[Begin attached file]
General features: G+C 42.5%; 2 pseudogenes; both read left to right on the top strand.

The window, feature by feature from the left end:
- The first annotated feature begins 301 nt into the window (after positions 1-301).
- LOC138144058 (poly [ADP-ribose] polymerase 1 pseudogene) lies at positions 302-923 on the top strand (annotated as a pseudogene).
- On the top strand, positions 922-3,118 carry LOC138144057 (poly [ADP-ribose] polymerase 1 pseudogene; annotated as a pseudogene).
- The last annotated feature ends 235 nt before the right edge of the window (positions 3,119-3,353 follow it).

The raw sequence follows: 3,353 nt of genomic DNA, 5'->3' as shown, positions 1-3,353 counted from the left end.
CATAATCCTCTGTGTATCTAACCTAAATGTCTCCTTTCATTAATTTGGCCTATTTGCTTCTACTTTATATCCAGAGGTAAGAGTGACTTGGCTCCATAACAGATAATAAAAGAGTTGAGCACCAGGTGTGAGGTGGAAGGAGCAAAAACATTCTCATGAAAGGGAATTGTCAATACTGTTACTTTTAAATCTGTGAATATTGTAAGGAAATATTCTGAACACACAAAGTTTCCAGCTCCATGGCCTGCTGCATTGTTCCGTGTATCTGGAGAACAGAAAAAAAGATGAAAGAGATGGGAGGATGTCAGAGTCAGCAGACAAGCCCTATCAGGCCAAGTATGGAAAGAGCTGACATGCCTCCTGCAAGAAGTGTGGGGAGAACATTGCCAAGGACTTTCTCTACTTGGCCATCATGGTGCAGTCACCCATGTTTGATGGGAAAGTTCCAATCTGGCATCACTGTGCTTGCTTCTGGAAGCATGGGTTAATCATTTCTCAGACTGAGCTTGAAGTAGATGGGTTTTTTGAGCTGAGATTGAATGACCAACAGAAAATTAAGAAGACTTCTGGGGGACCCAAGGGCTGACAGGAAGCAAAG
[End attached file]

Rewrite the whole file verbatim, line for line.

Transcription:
General features: G+C 42.5%; 2 pseudogenes; both read left to right on the top strand.

The window, feature by feature from the left end:
- The first annotated feature begins 301 nt into the window (after positions 1-301).
- LOC138144058 (poly [ADP-ribose] polymerase 1 pseudogene) lies at positions 302-923 on the top strand (annotated as a pseudogene).
- On the top strand, positions 922-3,118 carry LOC138144057 (poly [ADP-ribose] polymerase 1 pseudogene; annotated as a pseudogene).
- The last annotated feature ends 235 nt before the right edge of the window (positions 3,119-3,353 follow it).

The raw sequence follows: 3,353 nt of genomic DNA, 5'->3' as shown, positions 1-3,353 counted from the left end.
CATAATCCTCTGTGTATCTAACCTAAATGTCTCCTTTCATTAATTTGGCCTATTTGCTTCTACTTTATATCCAGAGGTAAGAGTGACTTGGCTCCATAACAGATAATAAAAGAGTTGAGCACCAGGTGTGAGGTGGAAGGAGCAAAAACATTCTCATGAAAGGGAATTGTCAATACTGTTACTTTTAAATCTGTGAATATTGTAAGGAAATATTCTGAACACACAAAGTTTCCAGCTCCATGGCCTGCTGCATTGTTCCGTGTATCTGGAGAACAGAAAAAAAGATGAAAGAGATGGGAGGATGTCAGAGTCAGCAGACAAGCCCTATCAGGCCAAGTATGGAAAGAGCTGACATGCCTCCTGCAAGAAGTGTGGGGAGAACATTGCCAAGGACTTTCTCTACTTGGCCATCATGGTGCAGTCACCCATGTTTGATGGGAAAGTTCCAATCTGGCATCACTGTGCTTGCTTCTGGAAGCATGGGTTAATCATTTCTCAGACTGAGCTTGAAGTAGATGGGTTTTTTGAGCTGAGATTGAATGACCAACAGAAAATTAAGAAGACTTCTGGGGGACCCAAGGGCTGACAGGAAGCAAAG